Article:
Extending the reach

MacGowan, who has been with Wisk for just over a year, has been working hard alongside her team not only on the company’s Generation 6 eVTOL, but also on the operations needed to facilitate future AAM-related operations. “We are also looking at a fleet operation center, and how we’re going to integrate the center with vertiports,” she says. Since Wisk is planning on releasing an unmanned eVTOL, the most challenging aspect of the role has been determining how to best integrate eVTOLs within existing airspace, MacGowan explains. “It’s about looking at how self-flying aircraft are going to be operating inside controlled airspace alongside crewed aircraft. For example, we’ve been working with the New Zealand government on an airspace integration trials program and continue to work with governments, regulators and agencies to help develop the processes for airspace integration.”

As Asia-Pacific Regional Director, MacGowan also hopes to expand Wisk’s footprint within the region through her role. “We’ve had a presence within New Zealand for a long time, and now we have a relationship with Australia as well, which is really exciting,” she says. Indeed, the company has conducted test flights of its previous generation eVTOLs in both New Zealand and Australia, displayed its aircraft in Australia, and in June 2022, signed a memorandum of understanding with the local government of Queensland in a bid to one day roll out AAM operations within southeast Queensland. “We’re looking towards the future of the industry. We know this will be a global industry and Wisk will be a key part of this. So it’s important that we understand what’s happening in APAC, what the regulators and the population consider to be most important, and what role we will play in the future.”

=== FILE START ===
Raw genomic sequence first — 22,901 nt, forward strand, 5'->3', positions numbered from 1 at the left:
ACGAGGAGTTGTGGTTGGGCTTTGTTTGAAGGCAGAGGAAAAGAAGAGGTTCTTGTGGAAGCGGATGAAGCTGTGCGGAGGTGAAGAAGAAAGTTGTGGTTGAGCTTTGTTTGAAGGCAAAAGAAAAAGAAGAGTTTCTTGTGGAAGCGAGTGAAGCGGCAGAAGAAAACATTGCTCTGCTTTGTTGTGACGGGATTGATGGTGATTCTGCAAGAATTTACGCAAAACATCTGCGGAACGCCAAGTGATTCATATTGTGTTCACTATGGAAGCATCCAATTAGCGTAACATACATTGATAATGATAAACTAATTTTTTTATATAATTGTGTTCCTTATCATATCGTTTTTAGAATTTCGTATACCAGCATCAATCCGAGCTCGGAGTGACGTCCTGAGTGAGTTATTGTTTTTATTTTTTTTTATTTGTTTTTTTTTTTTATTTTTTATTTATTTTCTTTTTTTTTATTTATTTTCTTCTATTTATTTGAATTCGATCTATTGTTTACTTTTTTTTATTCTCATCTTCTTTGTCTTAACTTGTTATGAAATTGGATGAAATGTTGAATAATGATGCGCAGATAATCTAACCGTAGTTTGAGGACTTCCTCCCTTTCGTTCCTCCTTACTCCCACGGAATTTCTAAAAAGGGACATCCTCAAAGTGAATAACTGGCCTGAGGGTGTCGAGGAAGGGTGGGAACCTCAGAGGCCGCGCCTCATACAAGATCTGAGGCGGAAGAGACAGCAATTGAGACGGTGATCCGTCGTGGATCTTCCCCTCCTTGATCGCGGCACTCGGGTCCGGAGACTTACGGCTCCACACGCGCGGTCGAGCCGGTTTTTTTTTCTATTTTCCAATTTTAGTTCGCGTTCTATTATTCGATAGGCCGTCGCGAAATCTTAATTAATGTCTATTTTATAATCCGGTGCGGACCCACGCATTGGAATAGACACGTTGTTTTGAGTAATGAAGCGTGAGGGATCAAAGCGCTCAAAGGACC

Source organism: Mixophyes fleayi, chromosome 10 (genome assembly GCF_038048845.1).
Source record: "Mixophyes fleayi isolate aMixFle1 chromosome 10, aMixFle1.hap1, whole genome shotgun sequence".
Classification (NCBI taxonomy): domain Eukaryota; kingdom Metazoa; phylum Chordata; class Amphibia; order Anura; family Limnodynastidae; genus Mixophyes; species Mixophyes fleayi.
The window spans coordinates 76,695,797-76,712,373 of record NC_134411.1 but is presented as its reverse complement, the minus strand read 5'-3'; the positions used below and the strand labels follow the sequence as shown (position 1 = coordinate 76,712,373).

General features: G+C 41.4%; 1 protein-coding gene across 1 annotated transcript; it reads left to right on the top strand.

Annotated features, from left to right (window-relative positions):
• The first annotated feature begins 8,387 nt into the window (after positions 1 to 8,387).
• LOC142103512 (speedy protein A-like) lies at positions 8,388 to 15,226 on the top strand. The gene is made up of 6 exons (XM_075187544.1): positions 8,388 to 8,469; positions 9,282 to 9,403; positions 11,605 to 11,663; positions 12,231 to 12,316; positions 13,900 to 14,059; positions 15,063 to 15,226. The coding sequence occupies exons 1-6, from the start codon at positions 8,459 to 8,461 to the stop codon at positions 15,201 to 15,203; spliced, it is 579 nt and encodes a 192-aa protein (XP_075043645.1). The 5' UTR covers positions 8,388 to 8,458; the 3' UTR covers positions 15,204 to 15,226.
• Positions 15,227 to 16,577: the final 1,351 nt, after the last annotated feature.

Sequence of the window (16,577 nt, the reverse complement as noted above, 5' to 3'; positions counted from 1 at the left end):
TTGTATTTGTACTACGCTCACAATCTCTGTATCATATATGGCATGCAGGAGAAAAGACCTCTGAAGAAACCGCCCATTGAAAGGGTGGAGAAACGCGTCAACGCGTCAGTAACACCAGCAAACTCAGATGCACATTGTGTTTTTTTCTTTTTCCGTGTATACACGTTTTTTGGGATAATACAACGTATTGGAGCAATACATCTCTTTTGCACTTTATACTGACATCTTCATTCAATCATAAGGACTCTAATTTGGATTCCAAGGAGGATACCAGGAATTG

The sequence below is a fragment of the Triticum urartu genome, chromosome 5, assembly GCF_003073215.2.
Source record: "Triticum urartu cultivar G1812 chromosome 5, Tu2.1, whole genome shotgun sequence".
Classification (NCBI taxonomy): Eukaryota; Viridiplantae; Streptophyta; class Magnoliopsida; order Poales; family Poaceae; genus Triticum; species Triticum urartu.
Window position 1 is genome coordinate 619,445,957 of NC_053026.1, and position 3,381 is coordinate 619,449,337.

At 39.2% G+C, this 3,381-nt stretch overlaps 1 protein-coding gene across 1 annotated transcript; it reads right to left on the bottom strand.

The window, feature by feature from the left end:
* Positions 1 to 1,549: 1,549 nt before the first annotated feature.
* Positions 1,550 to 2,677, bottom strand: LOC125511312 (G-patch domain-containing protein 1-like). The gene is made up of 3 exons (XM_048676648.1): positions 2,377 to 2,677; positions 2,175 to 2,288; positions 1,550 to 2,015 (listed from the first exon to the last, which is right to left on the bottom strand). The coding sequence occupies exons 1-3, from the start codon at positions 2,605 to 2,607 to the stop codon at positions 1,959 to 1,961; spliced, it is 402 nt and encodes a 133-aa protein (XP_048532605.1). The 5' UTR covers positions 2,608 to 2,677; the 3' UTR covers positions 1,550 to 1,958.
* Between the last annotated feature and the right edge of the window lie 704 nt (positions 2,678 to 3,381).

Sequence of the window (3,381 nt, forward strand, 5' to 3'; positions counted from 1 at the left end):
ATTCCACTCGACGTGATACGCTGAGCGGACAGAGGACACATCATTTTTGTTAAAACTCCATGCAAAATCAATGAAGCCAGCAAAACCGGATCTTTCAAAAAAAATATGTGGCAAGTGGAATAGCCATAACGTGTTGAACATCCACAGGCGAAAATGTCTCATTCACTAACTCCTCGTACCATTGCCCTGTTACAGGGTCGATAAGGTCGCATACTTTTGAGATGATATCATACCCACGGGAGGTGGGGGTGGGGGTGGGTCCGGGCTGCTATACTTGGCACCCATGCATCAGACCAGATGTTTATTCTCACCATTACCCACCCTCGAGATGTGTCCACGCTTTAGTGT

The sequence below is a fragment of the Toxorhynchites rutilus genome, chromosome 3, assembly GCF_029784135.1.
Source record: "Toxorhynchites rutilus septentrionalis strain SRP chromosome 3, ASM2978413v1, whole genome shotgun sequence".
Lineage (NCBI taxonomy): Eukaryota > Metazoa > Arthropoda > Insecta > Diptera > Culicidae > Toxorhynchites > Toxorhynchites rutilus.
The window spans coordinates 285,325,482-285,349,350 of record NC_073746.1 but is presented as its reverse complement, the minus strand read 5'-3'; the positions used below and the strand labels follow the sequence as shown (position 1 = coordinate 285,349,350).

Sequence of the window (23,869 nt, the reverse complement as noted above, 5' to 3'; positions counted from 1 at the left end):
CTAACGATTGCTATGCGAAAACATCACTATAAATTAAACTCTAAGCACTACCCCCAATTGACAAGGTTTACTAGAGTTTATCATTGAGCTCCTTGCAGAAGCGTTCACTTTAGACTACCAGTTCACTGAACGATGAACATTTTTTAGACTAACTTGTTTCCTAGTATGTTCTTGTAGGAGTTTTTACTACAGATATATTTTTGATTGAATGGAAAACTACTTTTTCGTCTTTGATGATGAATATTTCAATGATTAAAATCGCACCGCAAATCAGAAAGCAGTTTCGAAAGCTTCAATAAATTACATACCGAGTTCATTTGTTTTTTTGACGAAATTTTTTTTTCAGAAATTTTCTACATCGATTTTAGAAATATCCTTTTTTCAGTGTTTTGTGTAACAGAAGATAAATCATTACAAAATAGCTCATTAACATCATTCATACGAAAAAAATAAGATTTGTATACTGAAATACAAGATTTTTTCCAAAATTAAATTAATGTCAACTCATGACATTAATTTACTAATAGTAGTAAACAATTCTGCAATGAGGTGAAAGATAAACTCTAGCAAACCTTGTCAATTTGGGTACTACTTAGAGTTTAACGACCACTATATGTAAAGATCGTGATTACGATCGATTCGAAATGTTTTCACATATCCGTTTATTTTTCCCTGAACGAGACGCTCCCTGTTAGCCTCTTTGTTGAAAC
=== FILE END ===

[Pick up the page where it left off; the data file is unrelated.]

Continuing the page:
Another obstacle MacGowan and her team – as well as the rest of the AAM industry – is facing is the need to attain eVTOL certification. This involves establishing a close and consistent working relationship with both local and international regulators, MacGowan points out. “As for Wisk, we’re dealing with the FAA and other regulators around the world, and helping them to understand our aircraft, how it will operate, and how we’ll be able to demonstrate compliance under the relevant conditions,” she says. “Our relationship with them is key to facilitating the certification process.”

Trusting in vertical thrust

Not only will the company need to convince regulators that its autonomous eVTOL is safe, but it will also need to convince the general public, who may have understandable reservations about setting foot in a novel, driverless, aerial vehicle. The more effective way of building trust means backing up claims with hard data, MacGowan says. “We know that we’ll have to illustrate this with data by engaging with the community, government and regulators,” she notes. “The public wants to understand in ‘real’ terms; terms that matter to the community in terms of the level of safety they can expect from flying in an unmanned eVTOL.”